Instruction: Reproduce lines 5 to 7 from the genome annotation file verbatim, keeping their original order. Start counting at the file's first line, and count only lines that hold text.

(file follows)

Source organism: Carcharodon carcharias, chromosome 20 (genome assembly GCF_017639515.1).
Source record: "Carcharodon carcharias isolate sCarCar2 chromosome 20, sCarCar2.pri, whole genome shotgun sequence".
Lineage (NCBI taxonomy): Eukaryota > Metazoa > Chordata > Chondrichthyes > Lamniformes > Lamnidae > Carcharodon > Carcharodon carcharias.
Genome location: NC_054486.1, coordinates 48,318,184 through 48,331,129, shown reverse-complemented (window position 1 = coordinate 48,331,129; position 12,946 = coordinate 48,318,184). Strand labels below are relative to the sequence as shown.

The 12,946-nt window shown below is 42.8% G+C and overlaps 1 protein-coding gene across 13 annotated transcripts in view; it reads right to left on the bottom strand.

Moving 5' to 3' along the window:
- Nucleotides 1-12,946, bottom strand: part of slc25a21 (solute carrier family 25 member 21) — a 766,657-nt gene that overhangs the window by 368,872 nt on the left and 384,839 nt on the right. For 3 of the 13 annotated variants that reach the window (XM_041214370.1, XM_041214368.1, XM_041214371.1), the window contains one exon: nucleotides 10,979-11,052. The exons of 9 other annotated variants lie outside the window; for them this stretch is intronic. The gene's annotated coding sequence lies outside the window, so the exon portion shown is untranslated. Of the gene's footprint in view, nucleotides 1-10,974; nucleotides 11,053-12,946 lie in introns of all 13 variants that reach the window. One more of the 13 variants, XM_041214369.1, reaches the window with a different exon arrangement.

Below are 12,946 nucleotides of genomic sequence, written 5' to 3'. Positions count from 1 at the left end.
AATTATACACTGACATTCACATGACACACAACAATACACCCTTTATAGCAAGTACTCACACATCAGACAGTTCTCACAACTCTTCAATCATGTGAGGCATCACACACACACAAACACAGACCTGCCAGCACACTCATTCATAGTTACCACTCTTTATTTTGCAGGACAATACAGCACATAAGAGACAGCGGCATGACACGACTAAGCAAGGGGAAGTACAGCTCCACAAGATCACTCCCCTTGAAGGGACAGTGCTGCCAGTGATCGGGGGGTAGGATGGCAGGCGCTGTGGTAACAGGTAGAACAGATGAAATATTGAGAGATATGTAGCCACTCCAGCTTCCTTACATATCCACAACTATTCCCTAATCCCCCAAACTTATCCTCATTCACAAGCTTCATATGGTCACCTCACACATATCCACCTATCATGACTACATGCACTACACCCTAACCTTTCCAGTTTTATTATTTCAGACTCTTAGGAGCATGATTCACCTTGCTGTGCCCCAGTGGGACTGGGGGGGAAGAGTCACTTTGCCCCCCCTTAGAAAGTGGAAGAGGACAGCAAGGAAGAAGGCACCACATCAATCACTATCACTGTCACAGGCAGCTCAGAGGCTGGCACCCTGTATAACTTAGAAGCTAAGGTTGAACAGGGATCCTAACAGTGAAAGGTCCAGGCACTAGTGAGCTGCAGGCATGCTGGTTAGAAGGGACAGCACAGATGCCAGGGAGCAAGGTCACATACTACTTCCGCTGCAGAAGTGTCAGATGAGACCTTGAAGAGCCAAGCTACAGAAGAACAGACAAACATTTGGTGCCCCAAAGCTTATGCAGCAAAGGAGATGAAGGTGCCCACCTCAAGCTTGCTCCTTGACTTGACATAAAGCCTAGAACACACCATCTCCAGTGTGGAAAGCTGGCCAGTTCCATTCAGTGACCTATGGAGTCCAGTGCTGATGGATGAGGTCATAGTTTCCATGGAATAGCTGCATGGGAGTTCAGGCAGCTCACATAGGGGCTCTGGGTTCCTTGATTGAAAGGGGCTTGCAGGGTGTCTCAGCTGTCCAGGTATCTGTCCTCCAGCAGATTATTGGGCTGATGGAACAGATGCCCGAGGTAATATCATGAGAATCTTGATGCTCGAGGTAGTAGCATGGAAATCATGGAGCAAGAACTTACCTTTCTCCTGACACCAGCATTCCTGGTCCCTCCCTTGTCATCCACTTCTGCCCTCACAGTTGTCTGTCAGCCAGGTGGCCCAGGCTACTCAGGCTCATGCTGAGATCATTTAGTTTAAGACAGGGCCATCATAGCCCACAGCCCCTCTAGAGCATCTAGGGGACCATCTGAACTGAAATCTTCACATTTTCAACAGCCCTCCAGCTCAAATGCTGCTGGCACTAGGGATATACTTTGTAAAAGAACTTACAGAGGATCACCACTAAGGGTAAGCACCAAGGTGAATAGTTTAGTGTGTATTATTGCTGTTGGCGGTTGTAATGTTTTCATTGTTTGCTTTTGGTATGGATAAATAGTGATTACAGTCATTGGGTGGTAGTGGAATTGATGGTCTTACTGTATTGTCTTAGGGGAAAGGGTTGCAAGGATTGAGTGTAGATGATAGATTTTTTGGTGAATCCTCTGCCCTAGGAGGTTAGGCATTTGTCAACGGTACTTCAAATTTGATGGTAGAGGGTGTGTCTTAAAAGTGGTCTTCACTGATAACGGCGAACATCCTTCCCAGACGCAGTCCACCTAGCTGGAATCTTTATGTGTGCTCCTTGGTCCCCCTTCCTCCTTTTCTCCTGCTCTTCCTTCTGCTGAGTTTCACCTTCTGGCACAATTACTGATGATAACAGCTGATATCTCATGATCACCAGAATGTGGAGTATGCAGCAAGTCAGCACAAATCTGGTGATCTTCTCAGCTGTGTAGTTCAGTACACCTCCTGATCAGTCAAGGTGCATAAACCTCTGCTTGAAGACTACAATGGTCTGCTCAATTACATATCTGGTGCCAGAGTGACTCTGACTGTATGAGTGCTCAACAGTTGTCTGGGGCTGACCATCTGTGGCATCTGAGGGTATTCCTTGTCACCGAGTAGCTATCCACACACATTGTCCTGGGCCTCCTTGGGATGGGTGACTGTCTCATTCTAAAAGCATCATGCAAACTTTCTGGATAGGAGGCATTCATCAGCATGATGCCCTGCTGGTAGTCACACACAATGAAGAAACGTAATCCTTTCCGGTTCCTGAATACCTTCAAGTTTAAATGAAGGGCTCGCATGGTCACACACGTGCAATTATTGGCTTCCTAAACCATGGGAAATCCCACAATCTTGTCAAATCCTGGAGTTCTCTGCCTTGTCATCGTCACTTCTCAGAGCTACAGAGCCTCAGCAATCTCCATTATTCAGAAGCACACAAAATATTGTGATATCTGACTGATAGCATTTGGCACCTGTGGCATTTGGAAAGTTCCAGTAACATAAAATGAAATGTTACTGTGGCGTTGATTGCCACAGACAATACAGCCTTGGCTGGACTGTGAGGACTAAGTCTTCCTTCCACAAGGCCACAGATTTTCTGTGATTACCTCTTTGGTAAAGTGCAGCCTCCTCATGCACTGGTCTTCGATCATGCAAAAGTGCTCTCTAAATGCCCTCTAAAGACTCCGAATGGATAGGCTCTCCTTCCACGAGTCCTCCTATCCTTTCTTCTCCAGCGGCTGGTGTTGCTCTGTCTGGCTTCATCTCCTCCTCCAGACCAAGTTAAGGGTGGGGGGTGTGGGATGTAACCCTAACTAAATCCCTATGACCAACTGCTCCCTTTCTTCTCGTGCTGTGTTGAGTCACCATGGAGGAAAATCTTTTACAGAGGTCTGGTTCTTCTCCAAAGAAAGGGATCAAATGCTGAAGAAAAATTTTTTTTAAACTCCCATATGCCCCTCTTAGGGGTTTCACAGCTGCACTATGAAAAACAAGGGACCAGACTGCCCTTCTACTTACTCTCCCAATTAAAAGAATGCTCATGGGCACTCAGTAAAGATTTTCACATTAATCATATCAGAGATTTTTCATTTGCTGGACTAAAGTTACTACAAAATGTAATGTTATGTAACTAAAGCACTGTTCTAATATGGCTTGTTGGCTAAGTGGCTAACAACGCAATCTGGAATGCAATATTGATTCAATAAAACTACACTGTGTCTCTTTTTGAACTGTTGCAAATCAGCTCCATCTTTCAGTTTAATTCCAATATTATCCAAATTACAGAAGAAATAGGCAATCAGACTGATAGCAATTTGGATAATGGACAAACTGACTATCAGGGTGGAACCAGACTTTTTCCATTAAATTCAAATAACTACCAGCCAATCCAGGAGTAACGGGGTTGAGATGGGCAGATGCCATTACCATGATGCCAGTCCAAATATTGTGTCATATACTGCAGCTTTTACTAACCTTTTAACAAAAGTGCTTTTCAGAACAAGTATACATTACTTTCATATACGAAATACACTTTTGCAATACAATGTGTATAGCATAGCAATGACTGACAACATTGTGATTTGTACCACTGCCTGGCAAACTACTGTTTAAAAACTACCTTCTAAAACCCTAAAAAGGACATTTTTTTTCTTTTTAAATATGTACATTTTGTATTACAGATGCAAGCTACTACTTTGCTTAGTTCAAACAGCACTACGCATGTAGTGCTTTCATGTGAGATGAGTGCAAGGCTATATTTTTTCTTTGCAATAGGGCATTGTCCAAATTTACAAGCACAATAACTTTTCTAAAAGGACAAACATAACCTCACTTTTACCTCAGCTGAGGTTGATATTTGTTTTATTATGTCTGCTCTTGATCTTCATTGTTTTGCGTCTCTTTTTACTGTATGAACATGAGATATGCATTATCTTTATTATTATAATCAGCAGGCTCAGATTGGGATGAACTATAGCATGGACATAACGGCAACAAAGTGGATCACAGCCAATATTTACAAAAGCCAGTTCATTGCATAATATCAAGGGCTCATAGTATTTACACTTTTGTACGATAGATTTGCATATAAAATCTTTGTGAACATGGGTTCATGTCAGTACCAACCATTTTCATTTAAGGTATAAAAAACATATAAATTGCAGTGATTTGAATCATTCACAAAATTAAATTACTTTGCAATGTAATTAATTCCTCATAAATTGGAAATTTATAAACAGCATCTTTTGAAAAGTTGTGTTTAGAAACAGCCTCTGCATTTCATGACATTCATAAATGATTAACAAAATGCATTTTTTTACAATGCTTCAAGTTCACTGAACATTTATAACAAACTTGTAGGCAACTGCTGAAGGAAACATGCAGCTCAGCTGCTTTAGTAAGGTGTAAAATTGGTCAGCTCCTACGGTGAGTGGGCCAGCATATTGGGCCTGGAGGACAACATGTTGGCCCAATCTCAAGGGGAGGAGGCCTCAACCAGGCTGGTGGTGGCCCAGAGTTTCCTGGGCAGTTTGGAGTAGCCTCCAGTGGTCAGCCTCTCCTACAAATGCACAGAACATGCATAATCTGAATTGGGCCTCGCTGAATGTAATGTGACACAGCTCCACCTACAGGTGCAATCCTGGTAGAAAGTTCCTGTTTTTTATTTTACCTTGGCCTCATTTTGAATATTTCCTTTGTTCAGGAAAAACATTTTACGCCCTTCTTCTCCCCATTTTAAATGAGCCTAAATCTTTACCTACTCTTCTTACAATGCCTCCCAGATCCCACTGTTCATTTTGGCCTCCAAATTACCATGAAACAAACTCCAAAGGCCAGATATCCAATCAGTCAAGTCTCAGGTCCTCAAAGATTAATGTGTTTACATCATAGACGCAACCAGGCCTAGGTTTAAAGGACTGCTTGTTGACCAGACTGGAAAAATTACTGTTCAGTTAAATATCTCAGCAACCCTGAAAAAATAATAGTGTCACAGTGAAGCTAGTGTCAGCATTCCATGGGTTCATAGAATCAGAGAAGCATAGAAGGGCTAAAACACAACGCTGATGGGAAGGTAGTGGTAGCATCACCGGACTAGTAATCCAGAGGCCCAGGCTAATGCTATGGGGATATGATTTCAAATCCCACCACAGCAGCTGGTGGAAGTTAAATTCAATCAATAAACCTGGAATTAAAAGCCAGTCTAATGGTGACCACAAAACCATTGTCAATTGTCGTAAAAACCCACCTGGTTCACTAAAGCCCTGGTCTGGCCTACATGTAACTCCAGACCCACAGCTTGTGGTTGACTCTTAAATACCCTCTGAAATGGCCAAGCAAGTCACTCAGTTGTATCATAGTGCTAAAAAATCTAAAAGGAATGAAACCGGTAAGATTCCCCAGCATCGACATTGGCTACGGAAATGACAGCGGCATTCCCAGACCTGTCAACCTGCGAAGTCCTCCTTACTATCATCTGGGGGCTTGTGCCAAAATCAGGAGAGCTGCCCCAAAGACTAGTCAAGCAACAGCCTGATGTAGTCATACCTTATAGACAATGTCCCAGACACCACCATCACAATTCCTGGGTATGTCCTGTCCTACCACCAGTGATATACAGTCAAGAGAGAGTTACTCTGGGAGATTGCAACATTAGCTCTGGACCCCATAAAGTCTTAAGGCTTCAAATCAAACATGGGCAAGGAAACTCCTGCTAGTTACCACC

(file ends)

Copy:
The 12,946-nt window shown below is 42.8% G+C and overlaps 1 protein-coding gene across 13 annotated transcripts in view; it reads right to left on the bottom strand.

Moving 5' to 3' along the window:
- Nucleotides 1-12,946, bottom strand: part of slc25a21 (solute carrier family 25 member 21) — a 766,657-nt gene that overhangs the window by 368,872 nt on the left and 384,839 nt on the right. For 3 of the 13 annotated variants that reach the window (XM_041214370.1, XM_041214368.1, XM_041214371.1), the window contains one exon: nucleotides 10,979-11,052. The exons of 9 other annotated variants lie outside the window; for them this stretch is intronic. The gene's annotated coding sequence lies outside the window, so the exon portion shown is untranslated. Of the gene's footprint in view, nucleotides 1-10,974; nucleotides 11,053-12,946 lie in introns of all 13 variants that reach the window. One more of the 13 variants, XM_041214369.1, reaches the window with a different exon arrangement.